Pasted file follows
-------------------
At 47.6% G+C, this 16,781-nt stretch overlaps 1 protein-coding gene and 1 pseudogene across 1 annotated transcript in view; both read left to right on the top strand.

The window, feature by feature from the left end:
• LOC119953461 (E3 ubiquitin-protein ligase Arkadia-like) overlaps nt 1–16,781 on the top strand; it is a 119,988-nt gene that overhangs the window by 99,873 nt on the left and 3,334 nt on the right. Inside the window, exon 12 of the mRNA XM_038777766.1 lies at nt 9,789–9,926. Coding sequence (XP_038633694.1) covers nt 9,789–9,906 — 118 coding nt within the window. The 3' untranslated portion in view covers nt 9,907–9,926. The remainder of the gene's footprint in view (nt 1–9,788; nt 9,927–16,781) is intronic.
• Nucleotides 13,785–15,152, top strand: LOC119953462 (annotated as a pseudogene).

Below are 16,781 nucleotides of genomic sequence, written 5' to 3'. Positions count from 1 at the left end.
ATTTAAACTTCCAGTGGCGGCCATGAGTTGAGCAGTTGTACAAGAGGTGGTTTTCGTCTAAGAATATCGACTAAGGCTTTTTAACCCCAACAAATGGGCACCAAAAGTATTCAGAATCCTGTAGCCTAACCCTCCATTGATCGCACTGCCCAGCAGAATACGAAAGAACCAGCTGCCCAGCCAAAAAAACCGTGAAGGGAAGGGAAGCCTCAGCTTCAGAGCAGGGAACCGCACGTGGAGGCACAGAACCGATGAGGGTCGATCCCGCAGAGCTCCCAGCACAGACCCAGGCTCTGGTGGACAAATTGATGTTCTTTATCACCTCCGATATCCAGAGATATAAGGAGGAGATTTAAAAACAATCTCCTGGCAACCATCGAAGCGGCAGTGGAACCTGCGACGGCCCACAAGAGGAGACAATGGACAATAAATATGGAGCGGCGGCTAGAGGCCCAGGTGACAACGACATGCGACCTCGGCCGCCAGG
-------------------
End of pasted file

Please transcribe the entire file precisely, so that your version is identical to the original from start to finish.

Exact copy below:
At 47.6% G+C, this 16,781-nt stretch overlaps 1 protein-coding gene and 1 pseudogene across 1 annotated transcript in view; both read left to right on the top strand.

The window, feature by feature from the left end:
• LOC119953461 (E3 ubiquitin-protein ligase Arkadia-like) overlaps nt 1–16,781 on the top strand; it is a 119,988-nt gene that overhangs the window by 99,873 nt on the left and 3,334 nt on the right. Inside the window, exon 12 of the mRNA XM_038777766.1 lies at nt 9,789–9,926. Coding sequence (XP_038633694.1) covers nt 9,789–9,906 — 118 coding nt within the window. The 3' untranslated portion in view covers nt 9,907–9,926. The remainder of the gene's footprint in view (nt 1–9,788; nt 9,927–16,781) is intronic.
• Nucleotides 13,785–15,152, top strand: LOC119953462 (annotated as a pseudogene).

Below are 16,781 nucleotides of genomic sequence, written 5' to 3'. Positions count from 1 at the left end.
ATTTAAACTTCCAGTGGCGGCCATGAGTTGAGCAGTTGTACAAGAGGTGGTTTTCGTCTAAGAATATCGACTAAGGCTTTTTAACCCCAACAAATGGGCACCAAAAGTATTCAGAATCCTGTAGCCTAACCCTCCATTGATCGCACTGCCCAGCAGAATACGAAAGAACCAGCTGCCCAGCCAAAAAAACCGTGAAGGGAAGGGAAGCCTCAGCTTCAGAGCAGGGAACCGCACGTGGAGGCACAGAACCGATGAGGGTCGATCCCGCAGAGCTCCCAGCACAGACCCAGGCTCTGGTGGACAAATTGATGTTCTTTATCACCTCCGATATCCAGAGATATAAGGAGGAGATTTAAAAACAATCTCCTGGCAACCATCGAAGCGGCAGTGGAACCTGCGACGGCCCACAAGAGGAGACAATGGACAATAAATATGGAGCGGCGGCTAGAGGCCCAGGTGACAACGACATGCGACCTCGGCCGCCAGG